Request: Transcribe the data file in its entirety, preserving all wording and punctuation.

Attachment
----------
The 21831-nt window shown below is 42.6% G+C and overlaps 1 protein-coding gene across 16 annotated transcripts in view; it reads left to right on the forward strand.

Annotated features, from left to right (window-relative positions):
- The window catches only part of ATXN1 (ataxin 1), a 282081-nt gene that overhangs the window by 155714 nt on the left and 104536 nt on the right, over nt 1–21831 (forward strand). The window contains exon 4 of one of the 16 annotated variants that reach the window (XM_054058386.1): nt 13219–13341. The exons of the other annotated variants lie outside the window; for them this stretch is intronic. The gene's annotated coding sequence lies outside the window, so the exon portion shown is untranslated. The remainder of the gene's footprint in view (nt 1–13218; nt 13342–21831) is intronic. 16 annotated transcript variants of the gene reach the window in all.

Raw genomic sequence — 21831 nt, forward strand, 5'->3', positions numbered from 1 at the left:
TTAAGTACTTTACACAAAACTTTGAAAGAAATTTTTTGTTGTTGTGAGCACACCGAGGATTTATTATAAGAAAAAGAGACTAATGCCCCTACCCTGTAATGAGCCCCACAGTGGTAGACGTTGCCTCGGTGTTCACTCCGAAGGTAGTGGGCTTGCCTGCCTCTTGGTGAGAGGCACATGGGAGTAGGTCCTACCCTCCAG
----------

The 21831-nt window shown below is 42.6% G+C and overlaps 1 protein-coding gene across 16 annotated transcripts in view; it reads left to right on the forward strand.

Annotated features, from left to right (window-relative positions):
- The window catches only part of ATXN1 (ataxin 1), a 282081-nt gene that overhangs the window by 155714 nt on the left and 104536 nt on the right, over nt 1–21831 (forward strand). The window contains exon 4 of one of the 16 annotated variants that reach the window (XM_054058386.1): nt 13219–13341. The exons of the other annotated variants lie outside the window; for them this stretch is intronic. The gene's annotated coding sequence lies outside the window, so the exon portion shown is untranslated. The remainder of the gene's footprint in view (nt 1–13218; nt 13342–21831) is intronic. 16 annotated transcript variants of the gene reach the window in all.

Raw genomic sequence — 21831 nt, forward strand, 5'->3', positions numbered from 1 at the left:
TTAAGTACTTTACACAAAACTTTGAAAGAAATTTTTTGTTGTTGTGAGCACACCGAGGATTTATTATAAGAAAAAGAGACTAATGCCCCTACCCTGTAATGAGCCCCACAGTGGTAGACGTTGCCTCGGTGTTCACTCCGAAGGTAGTGGGCTTGCCTGCCTCTTGGTGAGAGGCACATGGGAGTAGGTCCTACCCTCCAG